Re: Gluing up a panel - demonstration of failure!

              Originally posted by Ajcoholic View Post
              If you buy properly kiln dried wood, acclimatize it to your workshop, properly straighten it out, and then laminate it - your panels will stay flat. I do it almost every day, year after year.
              well here's something that I have always wondered (and keeps me gun-shy about gluing up a panel... even though I shouldn't be).

              I've got a shop that is un-insulated. Currently my wood is standing up, on top of a garbage bag on the concrete floor to mostly prevent moisture from seeping in (planning to build a rack soon). It's very dry here in the winter, so the wood must be fairly dry by now. Presumably it's going to be in a more humid environment for the rest of its functional life, indoors... so should I be keeping the wood inside and then be bringing it out there as needed to work? Or am I over-thinking the issue? I definitely don't want to be saddled with storing wood indoors in my tiny 1B apartment, but I also don't want my first coffee table (and dining table soon after) to crack/split/bend!
              Last edited by guitarchitect; 03-26-2013, 10:52 PM. Reason: to add quote

              Comment


              • #8

                Re: Gluing up a panel - demonstration of failure!

                Re: Gluing up a panel - demonstration of failure!

                Originally posted by Rusty View Post
                Well to start with you're nit picking if you're serious. The two joints you mention involve 2 pieces of wood each. The thread is about trying to hold several pieces of wood in a flat alignment with a cleat glued across grain.

                If you're still not kidding then perhaps you could explain how the panel construction as described by guitarchitect could be successfull. If on the other hand you can't save the panel then you will understand why I thought you were kidding.
                I am responding to a hyper-emphasis which eliminates any exceptions, which is the meaning of "never, ever, ever". Heck, even the Old Testament and the Soviet penal law are not as categorical - they settle for just "never". These sort of statements are dangerous as it takes just one single exception to prove you wrong. So it's more about language than woodworking. You know, the language you think I find difficult to understand.

                Still, there are more exceptions to the "rule" and many of us use the exception. It all depends on an individual circumstance such as the moisture variations, dimensions of the cross glue-ups, lumber species, the adhesive materials used and the details of the actual work that differentiate the scenarios.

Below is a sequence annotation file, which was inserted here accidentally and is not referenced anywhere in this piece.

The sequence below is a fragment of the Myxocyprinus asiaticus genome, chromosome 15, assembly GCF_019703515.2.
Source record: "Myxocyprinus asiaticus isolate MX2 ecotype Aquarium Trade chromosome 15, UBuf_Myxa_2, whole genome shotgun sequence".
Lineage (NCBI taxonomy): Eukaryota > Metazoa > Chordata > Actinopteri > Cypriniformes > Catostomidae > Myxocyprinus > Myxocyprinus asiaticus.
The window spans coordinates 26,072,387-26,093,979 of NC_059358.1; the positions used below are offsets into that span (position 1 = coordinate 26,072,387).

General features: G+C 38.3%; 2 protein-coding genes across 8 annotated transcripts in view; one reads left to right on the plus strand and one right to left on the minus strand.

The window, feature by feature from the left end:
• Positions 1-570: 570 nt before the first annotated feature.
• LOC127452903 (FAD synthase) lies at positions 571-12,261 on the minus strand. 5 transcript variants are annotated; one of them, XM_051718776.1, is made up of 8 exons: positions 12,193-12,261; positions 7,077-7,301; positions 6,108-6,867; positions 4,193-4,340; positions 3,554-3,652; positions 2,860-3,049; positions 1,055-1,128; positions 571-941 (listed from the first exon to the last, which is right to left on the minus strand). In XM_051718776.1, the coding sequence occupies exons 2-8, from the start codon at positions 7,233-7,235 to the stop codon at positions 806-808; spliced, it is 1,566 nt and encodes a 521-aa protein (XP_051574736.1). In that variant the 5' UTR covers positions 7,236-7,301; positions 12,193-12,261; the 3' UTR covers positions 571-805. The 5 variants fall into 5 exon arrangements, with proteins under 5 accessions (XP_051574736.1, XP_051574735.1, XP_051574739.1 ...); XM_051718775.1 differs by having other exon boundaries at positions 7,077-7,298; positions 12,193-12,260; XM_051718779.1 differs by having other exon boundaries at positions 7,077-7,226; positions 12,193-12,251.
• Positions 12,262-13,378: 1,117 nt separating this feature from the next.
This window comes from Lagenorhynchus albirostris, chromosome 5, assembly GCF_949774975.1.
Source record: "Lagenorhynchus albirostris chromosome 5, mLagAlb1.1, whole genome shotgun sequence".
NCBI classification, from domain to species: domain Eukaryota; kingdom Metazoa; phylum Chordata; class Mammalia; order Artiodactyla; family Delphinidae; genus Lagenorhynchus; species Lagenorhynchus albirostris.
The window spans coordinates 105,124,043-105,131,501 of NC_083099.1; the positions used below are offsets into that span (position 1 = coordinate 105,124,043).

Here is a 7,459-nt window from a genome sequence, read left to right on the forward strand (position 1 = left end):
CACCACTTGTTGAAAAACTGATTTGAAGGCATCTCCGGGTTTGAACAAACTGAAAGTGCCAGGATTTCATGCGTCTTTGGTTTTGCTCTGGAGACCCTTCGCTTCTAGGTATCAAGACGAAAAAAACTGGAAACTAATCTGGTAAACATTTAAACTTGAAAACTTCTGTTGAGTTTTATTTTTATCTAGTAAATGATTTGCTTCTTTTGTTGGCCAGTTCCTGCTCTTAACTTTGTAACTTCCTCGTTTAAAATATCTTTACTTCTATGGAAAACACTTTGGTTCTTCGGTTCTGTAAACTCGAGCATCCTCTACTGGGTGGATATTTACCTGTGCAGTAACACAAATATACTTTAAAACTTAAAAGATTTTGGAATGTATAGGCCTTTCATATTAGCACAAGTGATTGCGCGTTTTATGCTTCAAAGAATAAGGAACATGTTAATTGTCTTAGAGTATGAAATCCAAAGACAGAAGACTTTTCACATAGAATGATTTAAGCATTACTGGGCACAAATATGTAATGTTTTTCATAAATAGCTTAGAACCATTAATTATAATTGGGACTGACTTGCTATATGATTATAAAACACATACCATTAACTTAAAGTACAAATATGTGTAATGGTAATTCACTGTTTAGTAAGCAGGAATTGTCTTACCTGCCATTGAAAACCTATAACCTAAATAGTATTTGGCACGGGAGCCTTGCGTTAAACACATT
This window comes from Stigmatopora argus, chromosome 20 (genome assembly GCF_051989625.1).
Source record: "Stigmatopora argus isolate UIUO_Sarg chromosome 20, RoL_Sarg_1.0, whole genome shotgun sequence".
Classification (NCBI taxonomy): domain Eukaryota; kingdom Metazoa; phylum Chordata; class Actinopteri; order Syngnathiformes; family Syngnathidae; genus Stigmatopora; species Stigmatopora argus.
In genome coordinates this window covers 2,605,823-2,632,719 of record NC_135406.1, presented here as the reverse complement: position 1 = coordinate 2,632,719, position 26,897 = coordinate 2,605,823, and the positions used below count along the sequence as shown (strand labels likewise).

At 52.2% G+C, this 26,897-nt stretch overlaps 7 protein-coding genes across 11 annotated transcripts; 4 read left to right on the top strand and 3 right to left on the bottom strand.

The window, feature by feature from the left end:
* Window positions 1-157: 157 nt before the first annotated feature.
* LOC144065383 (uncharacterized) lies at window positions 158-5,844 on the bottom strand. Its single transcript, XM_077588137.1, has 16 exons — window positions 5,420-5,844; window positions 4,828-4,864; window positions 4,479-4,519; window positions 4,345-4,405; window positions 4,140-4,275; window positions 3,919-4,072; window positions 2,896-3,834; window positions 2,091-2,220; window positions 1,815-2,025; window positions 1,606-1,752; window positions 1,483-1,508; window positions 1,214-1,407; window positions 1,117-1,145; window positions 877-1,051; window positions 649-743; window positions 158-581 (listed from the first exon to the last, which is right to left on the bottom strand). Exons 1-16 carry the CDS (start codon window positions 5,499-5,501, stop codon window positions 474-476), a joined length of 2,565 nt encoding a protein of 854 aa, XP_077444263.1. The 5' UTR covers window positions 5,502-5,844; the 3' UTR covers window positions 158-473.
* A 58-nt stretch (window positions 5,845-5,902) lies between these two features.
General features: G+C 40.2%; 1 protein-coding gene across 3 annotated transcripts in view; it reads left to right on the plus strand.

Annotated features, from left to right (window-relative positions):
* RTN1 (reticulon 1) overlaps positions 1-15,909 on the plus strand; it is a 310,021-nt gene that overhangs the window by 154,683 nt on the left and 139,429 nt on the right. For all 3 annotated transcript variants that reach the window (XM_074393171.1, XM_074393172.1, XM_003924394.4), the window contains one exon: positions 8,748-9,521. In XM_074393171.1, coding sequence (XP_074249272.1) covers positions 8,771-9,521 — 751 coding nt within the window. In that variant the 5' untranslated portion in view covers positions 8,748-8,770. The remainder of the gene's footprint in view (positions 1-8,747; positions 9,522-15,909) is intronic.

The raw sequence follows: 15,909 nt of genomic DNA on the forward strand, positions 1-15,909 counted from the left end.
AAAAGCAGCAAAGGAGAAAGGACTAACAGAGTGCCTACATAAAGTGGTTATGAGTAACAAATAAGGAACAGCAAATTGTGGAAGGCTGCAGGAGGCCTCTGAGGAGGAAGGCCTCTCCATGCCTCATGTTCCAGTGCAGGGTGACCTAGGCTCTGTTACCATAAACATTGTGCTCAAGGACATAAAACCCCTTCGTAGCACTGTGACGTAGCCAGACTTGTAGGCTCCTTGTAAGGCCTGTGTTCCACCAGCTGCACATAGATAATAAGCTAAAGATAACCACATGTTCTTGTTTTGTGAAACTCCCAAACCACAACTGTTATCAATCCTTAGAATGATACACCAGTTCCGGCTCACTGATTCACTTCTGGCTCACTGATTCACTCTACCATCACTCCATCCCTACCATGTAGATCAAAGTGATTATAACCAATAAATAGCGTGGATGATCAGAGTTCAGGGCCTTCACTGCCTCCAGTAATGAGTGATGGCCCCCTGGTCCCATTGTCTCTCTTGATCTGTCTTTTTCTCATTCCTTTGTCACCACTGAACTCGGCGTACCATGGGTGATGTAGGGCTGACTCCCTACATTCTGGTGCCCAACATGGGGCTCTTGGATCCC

As for the panel construction this is my take:
                1. pine of that relatively skinny (for the wood species) thickness will frequently pose a risk of cupping
                2. the boards, from what I could see in some photos, in this glue-up are not alternated so the cupping of the overall piece was almost guaranteed.
                3. in this glue-up pine should have received a finish on both sides, as well as on the end-grain as soon as the glue-up was dry and sanded.
                4. to keep the top flat I'd use blind sliding dovetail, which would still not guarantee the elimination of the cupping within the individual boards.


                In short, pine isn't the greatest material for larger flatwork.
                In order to understand recursion, one must first understand recursion

                Comment


                • #9

                  Re: Gluing up a panel - demonstration of failure!

                  Re: Gluing up a panel - demonstration of failure!

                  Originally posted by darius View Post
                  1. pine of that relatively skinny (for the wood species) thickness will frequently pose a risk of cupping
                  2. the boards, from what I could see in some photos, in this glue-up are not alternated so the cupping of the overall piece was almost guaranteed.
                  3. in this glue-up pine should have received a finish on both sides, as well as on the end-grain as soon as the glue-up was dry and sanded.
                  4. to keep the top flat I'd use blind sliding dovetail, which would still not guarantee the elimination of the cupping within the individual boards.